Minnesotans who count on the Renters’ Credit so they don’t pay too much in property taxes have cause for optimism.
Policymakers are considering several bills to make improvements to the Renters’ Credit. These include House File 2 and House File 173, which recently received hearings in the House Property Tax Division. And Governor Dayton said last week that his supplemental budget would increase funding for the Renters’ Credit, which saw a substantial cut in 2011.
That’s a good investment for many reasons, as I testified before told the House Property Tax Division. Here are some excerpts of my testimony:
Over time, more responsibility for funding Minnesota’s public services has shifted on to low- and middle-income Minnesotans as our state and local tax system has become more regressive. Increasing reliance on local property taxes has contributed to that trend.
The Property Tax Refund, or PTR, is the targeted tool the state uses to make sure that Minnesotans don’t pay too much of their incomes in property taxes. The PTR recognizes the fact that both homeowners and renters pay property taxes, although they pay it in different ways. Homeowners pay their property taxes directly, renters pay property taxes through their rents.
More than 300,000 low- and moderate-income Minnesota households receive the Property Tax Refund for renters, or Renters’ Credit, and they are found in every county in the state.
- The Renters’ Credit is targeted to low- and moderate-income Minnesotans. Nearly 80 percent of households receiving the Renters’ Credit have household incomes below $30,000.
- More than one-quarter of the households receiving the Renters’ Credit include seniors or people with severe disabilities. In 12 Greater Minnesota counties, at least one half of participating households include senior citizens or people with disabilities.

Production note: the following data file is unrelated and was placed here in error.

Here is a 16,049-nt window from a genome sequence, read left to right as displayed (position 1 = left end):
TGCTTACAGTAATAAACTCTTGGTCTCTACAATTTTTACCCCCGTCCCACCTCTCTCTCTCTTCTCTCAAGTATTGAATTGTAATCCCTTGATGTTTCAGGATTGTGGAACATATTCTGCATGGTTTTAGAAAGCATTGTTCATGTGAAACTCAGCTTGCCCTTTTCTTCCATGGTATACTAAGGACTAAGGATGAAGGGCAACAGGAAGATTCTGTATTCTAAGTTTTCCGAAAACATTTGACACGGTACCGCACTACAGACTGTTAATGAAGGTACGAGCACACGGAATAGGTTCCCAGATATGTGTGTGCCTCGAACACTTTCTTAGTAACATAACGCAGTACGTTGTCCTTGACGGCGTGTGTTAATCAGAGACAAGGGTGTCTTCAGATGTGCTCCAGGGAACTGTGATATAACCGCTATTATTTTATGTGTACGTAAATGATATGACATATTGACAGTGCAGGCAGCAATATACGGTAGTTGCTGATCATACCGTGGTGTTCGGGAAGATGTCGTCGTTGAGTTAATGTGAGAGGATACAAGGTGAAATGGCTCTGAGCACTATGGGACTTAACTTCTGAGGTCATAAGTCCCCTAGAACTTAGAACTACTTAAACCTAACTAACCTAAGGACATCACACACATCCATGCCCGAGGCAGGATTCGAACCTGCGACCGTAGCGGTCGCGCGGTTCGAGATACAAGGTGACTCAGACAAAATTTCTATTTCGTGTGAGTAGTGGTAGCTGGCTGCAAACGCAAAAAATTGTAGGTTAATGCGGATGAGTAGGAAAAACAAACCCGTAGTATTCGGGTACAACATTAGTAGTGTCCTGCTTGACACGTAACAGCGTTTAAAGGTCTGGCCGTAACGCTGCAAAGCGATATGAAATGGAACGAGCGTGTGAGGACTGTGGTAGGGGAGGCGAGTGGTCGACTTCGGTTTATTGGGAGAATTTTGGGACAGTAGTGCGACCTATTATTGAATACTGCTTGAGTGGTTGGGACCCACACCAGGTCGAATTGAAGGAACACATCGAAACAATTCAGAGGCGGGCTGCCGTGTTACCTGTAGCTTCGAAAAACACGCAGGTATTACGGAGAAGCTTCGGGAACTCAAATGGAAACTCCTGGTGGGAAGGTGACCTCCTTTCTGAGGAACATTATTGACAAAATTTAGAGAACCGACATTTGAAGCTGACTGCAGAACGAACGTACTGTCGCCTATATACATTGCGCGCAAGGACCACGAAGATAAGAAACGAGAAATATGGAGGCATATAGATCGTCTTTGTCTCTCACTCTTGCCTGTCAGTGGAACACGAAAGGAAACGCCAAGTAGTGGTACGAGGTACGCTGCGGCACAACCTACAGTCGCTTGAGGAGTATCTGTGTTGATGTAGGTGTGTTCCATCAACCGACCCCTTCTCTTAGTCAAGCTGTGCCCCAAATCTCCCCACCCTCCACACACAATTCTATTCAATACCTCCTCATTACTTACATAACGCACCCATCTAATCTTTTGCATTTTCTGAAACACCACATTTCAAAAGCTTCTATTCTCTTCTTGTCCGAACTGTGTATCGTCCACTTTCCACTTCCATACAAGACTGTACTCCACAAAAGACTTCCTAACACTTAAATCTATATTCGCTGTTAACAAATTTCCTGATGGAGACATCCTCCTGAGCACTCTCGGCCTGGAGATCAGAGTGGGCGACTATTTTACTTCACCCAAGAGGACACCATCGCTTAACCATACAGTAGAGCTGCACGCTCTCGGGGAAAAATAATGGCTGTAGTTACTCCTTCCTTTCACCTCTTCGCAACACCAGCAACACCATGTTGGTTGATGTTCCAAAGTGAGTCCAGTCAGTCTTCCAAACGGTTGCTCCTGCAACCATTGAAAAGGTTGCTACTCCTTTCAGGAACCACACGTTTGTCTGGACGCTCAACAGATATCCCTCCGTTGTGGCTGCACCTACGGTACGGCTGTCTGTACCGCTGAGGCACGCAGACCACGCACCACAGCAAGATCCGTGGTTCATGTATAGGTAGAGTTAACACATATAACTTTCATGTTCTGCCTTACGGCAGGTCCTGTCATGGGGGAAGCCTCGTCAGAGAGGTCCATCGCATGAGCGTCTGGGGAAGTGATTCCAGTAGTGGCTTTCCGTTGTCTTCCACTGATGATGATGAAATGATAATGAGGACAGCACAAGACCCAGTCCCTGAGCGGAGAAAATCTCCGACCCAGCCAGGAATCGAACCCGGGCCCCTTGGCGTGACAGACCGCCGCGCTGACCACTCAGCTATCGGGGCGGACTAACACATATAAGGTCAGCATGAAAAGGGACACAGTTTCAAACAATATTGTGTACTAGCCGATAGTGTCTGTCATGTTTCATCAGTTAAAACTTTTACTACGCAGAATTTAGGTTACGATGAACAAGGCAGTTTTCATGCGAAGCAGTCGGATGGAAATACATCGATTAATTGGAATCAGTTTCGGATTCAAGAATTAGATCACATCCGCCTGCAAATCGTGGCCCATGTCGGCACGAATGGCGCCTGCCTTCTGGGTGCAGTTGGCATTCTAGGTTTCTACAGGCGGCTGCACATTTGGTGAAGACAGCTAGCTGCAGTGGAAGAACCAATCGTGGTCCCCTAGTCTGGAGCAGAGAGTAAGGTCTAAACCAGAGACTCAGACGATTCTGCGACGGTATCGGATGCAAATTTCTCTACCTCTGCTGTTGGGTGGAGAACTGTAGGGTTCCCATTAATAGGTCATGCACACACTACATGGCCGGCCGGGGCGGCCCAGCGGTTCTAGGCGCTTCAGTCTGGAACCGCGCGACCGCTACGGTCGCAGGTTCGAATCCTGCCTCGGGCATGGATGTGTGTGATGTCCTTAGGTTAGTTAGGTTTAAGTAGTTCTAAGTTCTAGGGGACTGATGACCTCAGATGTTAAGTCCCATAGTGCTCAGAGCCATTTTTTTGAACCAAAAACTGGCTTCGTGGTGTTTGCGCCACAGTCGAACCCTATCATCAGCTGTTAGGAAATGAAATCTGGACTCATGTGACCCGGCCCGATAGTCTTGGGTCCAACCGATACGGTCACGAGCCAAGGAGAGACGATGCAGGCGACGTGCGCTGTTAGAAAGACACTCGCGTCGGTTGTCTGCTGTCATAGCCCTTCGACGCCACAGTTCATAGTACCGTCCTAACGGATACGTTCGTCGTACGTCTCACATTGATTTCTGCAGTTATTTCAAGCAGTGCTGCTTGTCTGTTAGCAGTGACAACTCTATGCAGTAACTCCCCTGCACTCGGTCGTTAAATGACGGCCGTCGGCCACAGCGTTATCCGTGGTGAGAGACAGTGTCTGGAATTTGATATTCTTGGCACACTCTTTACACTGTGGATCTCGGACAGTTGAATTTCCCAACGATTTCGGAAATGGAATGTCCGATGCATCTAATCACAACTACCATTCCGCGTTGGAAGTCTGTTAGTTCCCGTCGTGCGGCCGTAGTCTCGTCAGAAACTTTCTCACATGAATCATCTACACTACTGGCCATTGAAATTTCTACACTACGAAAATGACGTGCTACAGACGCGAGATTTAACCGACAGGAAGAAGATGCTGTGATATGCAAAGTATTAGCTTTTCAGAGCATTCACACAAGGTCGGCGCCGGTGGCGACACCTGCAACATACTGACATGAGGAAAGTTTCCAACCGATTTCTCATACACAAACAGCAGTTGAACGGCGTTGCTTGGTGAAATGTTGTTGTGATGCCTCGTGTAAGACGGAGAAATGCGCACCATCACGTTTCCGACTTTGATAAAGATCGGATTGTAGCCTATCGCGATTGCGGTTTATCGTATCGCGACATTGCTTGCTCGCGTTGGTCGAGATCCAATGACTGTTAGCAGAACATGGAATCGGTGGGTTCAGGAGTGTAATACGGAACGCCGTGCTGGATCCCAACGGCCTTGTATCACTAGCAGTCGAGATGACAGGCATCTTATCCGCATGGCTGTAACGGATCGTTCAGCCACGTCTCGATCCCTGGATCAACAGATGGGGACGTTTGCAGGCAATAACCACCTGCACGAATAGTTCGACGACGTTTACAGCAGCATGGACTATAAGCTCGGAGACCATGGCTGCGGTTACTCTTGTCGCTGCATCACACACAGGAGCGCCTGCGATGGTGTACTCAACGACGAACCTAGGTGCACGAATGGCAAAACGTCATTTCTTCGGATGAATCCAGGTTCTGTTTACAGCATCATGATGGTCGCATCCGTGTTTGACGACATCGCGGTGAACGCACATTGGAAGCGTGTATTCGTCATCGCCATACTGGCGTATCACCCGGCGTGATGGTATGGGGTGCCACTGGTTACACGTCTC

Without the Renters’ Credit, rental property taxes are among the most regressive taxes in the state.
You have an important opportunity this year to make improvements in the Renters’ Credit to ensure that it can continue do its job well. Funding for the Renters’ Credit isn’t keeping up with the growth in rental property taxes. And in 2011, the Renters’ Credit was cut by 13 percent, or $26 million. Close to 300,000 Minnesota households faced an $87 cut in their property tax refunds on average as a result. So the impact of the Renters’ Credit today is less, as a result of those cuts.
Today can be the start of a discussion of how this session you can improve the Renters’ Credit so it successfully achieves its goal. Representative Morgan’s bill [House File 173] takes one approach.
We can also look at other improvements, including:
- Addressing the marriage penalty that some senior and disabled couples face;
- Recognizing the needs of our seniors, people with disabilities, and families with children;
- Ensuring that we don’t hold renters to a higher income test than homeowners at the same income level by harmonizing the refund schedules for homeowners and renters;
- Making additional progress for those for whom the property tax makes up the highest portion of their incomes.
These improvements would ensure the Renters’ Credit can do its job while remaining income-targeted and focused where it has the greatest impact. In addition, these improvements largely work “under the hood” in the formula, and would not change the familiar process of applying for the Renters’ Credit or create any new barriers for renters or landlords.
I encourage this committee to pass improvements to the Renters’ Credit this session so it can continue to be a successful tool in ensuring that low- and moderate-income Minnesotans aren’t paying too much of their incomes toward property taxes.